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The Bible in
Spain, George Borrow - Once upon a time, The Bible in
Spain was as famous as The Da Vinci Code is today. Within weeks
of its publication, it became one of the greatest bestsellers of the 19th
century. England bought thousands of copies. American pirate editions alone
ran into 20,000 copies each. It was translated into every important European
tongue and was read avidly by men like William Thackeray, Theodore
Roosevelt, Winston Churchill, Charles Darwin and everybody who was anybody
in that age of taste and sophistication.
Despite its outmoded title, The Bible in Spain is not a religious
book but a tale of pure adventure. It tells the exploits of the brilliant
polyglot George Borrow, who was sent to Madrid in 1835 to sell Spanish
language Bibles. The country was at civil war; the Church objected strongly
to translated scripture; the roads were infested by bandits, beggars and
outcasts. Yet Borrow would not be stopped by any of it. To the consternation
of the gentle English parsons who employed him, he soon turned his sleepy
mission into a veritable crusade against ignorance, corruption, sabotage and
the fervent opposition of priests and prelates. Several times it landed him
in jail. He was nearly killed, by accident, assault or execution, as he rode
on horseback all over the Peninsula to peddle his forbidden books. He hid
with peasants, travelled with smugglers, found a hospitable shelter in the
caves of Spanish Gypsies. At the same time Borrow was dealing with Prime
Ministers, Ambassadors, high aristocrats and famous academics.
Out of this unlikely mixture of incidents, he later welded The Bible in
Spain – a book packed with raw emotion, great adventure and unique
insight, which reveals the heart of Spain as it was during the political
perils of the 1830s.
For more information, please go to
Barnes & Noble or
George Borrow page on Classic Travel Books.
Bridle Roads of Spain, George Cayley -
Think of the words
“forgotten classic,” then look at this book.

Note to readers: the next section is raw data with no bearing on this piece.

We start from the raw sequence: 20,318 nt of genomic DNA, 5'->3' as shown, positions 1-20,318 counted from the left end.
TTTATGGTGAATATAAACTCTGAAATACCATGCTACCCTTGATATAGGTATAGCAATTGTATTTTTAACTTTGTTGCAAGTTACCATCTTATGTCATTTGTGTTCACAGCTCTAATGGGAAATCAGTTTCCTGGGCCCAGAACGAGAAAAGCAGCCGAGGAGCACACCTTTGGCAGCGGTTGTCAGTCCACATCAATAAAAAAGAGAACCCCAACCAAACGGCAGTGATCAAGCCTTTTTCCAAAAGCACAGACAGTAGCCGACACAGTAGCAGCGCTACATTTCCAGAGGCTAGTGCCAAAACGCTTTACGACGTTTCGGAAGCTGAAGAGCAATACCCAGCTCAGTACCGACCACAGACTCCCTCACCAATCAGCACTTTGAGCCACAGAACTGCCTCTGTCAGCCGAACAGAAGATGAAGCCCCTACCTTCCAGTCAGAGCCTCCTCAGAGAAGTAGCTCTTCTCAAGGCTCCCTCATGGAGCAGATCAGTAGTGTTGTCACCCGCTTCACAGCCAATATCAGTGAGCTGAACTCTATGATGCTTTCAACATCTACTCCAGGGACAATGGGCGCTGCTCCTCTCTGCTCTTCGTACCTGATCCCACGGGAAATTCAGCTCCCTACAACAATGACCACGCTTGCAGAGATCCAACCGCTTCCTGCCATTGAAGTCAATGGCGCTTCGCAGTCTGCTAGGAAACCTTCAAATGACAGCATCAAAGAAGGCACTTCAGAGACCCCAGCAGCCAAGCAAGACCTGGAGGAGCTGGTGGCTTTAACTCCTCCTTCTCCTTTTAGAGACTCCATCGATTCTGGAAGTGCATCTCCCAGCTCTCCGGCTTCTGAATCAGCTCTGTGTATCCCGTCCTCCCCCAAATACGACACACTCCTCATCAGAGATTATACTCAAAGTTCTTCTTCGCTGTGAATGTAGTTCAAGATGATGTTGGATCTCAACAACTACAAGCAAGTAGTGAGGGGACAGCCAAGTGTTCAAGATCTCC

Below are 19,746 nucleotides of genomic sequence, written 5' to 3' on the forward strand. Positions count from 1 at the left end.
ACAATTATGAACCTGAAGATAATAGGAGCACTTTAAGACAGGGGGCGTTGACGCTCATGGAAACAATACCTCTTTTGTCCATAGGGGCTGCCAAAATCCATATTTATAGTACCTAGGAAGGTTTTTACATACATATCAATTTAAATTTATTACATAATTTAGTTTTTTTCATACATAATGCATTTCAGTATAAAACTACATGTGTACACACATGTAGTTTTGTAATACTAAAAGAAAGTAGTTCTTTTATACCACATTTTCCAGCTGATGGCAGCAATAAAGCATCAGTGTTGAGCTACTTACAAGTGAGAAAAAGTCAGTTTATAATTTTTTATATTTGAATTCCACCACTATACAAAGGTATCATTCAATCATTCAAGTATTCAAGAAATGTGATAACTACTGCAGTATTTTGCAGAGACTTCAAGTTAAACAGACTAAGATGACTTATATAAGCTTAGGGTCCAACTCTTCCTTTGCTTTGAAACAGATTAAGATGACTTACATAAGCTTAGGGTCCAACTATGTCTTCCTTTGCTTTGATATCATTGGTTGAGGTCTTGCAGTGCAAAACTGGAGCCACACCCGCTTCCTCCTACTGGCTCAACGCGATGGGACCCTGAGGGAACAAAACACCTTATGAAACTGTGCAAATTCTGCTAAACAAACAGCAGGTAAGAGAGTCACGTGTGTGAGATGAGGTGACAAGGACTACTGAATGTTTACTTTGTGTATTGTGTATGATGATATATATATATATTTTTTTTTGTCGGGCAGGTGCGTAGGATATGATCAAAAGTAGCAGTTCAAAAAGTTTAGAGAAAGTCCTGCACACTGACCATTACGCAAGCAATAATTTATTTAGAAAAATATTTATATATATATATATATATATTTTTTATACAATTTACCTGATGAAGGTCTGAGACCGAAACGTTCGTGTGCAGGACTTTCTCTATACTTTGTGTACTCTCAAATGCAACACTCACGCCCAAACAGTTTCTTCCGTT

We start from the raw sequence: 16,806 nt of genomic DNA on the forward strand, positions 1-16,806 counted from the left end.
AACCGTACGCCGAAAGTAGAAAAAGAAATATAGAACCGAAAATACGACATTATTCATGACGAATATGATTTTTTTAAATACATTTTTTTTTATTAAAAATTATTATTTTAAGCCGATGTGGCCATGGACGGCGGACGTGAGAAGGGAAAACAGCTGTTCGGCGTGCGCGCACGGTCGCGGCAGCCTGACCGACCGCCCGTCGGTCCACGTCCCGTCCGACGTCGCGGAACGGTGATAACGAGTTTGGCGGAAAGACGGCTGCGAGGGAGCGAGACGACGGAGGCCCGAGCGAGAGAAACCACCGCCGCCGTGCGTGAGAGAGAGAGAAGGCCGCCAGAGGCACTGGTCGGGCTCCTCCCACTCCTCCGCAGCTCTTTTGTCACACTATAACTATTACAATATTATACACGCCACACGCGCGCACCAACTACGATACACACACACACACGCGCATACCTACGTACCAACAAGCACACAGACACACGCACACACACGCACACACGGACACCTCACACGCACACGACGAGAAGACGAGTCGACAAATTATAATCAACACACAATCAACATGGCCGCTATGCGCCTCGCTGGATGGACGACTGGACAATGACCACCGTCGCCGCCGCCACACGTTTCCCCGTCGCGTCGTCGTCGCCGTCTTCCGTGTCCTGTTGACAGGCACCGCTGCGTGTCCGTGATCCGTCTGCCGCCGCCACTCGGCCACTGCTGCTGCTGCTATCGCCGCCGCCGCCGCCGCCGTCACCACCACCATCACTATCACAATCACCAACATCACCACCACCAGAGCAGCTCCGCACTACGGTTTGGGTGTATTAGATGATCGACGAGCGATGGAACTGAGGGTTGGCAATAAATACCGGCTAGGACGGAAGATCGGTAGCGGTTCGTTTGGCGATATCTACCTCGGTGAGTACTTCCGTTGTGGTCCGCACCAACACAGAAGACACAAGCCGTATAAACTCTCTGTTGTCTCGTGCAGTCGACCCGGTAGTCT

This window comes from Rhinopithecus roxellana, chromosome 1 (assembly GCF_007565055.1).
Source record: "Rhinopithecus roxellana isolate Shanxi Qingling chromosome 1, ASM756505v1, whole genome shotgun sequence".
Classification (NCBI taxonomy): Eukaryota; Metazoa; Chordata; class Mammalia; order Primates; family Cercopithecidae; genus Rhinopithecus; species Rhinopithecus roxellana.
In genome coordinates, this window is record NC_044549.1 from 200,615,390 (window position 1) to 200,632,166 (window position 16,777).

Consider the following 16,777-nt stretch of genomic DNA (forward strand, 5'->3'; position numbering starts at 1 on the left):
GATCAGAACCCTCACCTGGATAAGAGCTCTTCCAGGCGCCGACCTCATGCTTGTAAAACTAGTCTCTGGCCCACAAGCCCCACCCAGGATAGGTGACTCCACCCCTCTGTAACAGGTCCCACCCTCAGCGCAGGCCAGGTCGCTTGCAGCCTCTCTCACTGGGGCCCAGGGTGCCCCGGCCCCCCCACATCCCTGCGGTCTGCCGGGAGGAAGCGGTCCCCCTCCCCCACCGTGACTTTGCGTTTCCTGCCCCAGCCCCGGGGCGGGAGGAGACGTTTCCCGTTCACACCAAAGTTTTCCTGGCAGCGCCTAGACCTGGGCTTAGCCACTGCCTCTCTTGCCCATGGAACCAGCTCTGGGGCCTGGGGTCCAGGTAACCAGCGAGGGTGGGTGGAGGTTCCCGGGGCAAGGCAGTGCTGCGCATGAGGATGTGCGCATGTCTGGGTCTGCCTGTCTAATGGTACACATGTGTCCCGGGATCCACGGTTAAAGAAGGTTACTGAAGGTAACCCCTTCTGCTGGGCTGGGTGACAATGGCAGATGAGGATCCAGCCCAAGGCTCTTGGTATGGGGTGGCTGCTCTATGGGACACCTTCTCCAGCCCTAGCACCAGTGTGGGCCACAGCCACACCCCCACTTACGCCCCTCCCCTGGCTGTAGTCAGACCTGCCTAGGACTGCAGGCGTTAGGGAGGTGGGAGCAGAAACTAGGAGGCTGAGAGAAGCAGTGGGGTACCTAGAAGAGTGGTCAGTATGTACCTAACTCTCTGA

For resting under the words “Bridles Road of
Spain” is the most beautifully written equestrian travel account of the 19th
century. Even in that age of bold and prolific Long Rider authors, no other
work enjoyed this book’s unique mixture of dashing exploits and enchanted
writing. For this was no mere “boy’s own adventure.” Rather, it was the
keen-eyed memoir of a mounted poet, whose unique journey recorded a beloved
country and then passed into literary oblivion itself.
Oh, to be twenty-five, young and in love.
For that was what George Cayley was, when he set out in 1852 to ride across
one of the most romantic countries in the world. Accompanied by a fellow
wandering spirit, the young Englishmen donned the dashing clothes of
caballeros, bought two fiery steeds called the Moor and the Cid, then never
Travellers seldom realize they are
witnessing the passing of an age. Yet having just arrived from England, with
its enthusiastic embrace of the mechanical marvels of the Victorian age,
Cayley appreciated and wrote about the still-tranquil life he discovered in
A student of the classics, he wrote movingly
about the landscape before the intrusion of the motorized age. The young
horseman saw no trains, just lonely mountains. He found few good roads, but
plenty of sun-swept villages. He enjoyed scanty fare, but mixed with
jubilant people. His journey took him through a slumbering Espana, from
brooding Gibraltar, past glorious Granada, round Ronda, across Segovia and
on to the peaks of the Pyrenees.
Thus, it was while he was intoxicated with
the magic of Spain, that Cayley stumbled on the birthplace of that country’s
greatest literary work of art. At the village of Argamasilla del Alba, the
young writer made a pilgrimage to the cellar where “Don Quixote” had been
written. It was there, in a damp, underground cell that Miguel Cervantes had
penned the magnificent novel, while draped in chains.
The words Cayley wrote about Cervantes and
“Don Quixote” serve as a signpost to us today.
“Rare heart, bright focus of human
sympathies, which in one book couldst stuff so much good-fellowship, and
wit, and truth, that all thy fellow-men, generation after generation, must
go on reading it for ever and a day; while every one of the millions who
read, feels towards thee as a personal friend,” the Englishman wrote about
Those kind words, written to enshrine the
deeds of his fellow author, now ring true when applied to Cayley’s
masterpiece of equestrian travel literature.
Click here to go to Amazon.co.uk for more information or